The size of the Government’s ambition in introducing universal credit became clear to the Select Committee as we began to receive evidence. Such a large-scale

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reform of the benefits system has so many aspects to it that we realised we would not be able to cover all the provisions in detail. We did not have time to explore fully all the incentives and disincentives to see which families would be better off and which would be worse off, who would lose money and who would manage to survive. Other questions were raised with us that we did not deal with in as much detail. Would families with high child care costs be better or worse off, for instance?

We did not have time to interrogate properly how robust the Government’s often repeated assertion is that under universal credit all people would be better off in work than not in work under all circumstances. Some doubt has been cast on whether that will be true. We know that under the system there will be notional losers, although the Government have promised that there will be some cash protection. We were aware, for instance, that second earners in the family may not mean that the family is better off under universal credit. We were aware also that families with particularly high child care costs might not be better off once those are factored in.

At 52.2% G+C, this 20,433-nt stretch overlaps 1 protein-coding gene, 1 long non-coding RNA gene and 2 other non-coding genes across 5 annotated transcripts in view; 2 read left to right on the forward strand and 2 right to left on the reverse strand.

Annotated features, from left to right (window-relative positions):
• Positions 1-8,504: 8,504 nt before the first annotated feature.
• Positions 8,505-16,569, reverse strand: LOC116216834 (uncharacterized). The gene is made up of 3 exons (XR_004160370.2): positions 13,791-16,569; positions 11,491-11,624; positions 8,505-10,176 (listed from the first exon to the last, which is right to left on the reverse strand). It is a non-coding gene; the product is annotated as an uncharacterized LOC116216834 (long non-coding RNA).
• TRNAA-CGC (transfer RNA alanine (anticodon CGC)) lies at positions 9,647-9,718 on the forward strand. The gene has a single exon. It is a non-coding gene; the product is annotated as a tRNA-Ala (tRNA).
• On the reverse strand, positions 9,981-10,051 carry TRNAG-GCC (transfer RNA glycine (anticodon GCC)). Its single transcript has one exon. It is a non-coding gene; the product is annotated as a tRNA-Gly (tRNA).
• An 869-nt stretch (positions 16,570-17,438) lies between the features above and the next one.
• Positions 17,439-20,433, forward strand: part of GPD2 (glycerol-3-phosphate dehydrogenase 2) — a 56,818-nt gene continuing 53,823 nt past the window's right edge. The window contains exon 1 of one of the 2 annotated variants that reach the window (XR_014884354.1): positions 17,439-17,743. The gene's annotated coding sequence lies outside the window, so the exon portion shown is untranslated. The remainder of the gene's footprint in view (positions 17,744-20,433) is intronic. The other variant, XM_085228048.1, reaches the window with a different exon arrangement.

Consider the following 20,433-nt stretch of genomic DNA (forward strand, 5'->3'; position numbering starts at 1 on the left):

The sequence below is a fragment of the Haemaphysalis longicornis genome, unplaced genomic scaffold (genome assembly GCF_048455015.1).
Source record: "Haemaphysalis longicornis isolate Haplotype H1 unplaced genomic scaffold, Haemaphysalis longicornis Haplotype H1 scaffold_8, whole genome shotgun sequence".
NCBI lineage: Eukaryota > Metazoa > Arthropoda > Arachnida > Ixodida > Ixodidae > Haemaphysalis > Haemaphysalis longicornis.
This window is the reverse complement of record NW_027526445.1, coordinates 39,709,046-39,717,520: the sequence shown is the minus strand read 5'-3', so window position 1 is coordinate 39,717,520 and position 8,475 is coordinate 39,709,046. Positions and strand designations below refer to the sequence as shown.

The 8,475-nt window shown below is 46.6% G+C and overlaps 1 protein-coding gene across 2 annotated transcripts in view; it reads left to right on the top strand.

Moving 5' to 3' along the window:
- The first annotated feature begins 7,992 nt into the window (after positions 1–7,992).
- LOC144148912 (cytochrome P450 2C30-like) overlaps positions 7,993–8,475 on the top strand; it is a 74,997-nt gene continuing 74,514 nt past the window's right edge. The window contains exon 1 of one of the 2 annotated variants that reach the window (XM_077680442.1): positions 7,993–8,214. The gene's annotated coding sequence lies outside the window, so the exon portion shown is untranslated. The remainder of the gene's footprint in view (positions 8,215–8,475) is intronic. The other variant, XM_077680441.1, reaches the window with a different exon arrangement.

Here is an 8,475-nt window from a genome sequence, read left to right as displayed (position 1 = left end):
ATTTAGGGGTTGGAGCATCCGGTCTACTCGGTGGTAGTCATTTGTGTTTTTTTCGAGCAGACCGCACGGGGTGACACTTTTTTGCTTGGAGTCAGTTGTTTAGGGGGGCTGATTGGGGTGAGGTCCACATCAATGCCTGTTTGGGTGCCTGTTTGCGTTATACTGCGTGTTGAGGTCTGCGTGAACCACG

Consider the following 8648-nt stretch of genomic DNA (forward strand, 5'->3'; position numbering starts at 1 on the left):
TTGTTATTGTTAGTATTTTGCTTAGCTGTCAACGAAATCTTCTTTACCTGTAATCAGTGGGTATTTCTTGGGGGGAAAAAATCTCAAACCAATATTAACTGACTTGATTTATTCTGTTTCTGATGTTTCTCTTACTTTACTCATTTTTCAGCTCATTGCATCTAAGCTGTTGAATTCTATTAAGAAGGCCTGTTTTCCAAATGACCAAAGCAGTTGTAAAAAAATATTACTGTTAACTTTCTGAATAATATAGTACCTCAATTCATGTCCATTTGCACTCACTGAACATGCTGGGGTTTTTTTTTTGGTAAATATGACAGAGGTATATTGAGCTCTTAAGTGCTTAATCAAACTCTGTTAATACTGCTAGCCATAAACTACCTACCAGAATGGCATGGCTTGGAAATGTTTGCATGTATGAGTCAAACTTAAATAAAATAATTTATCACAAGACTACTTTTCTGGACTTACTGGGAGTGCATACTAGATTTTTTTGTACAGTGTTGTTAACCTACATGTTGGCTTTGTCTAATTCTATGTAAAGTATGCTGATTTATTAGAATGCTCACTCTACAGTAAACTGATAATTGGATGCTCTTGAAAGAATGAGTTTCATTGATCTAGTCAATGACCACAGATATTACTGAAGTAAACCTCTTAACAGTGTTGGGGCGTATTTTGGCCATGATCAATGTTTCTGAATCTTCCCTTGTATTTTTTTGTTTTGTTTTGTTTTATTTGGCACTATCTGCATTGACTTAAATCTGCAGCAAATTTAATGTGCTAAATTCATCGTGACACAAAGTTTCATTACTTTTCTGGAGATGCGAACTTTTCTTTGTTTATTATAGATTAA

The reason it is often very difficult to reform a complex welfare system, of the kind we have in this country, is that there can often be unintended consequences, and I am sure UC will be no different. I am fairly sure that Ministers will admit that that is bound to be the case. Even if everything goes incredibly well, there will be unintended consequences. The real test for the Government will be how adept and quick the Department for Work and Pensions is in dealing with the inevitable blips; how it irons out the kinks, how it ensures that families do not face difficulties while it sorts out any problems and how quickly it responds when the inevitable difficulties arise.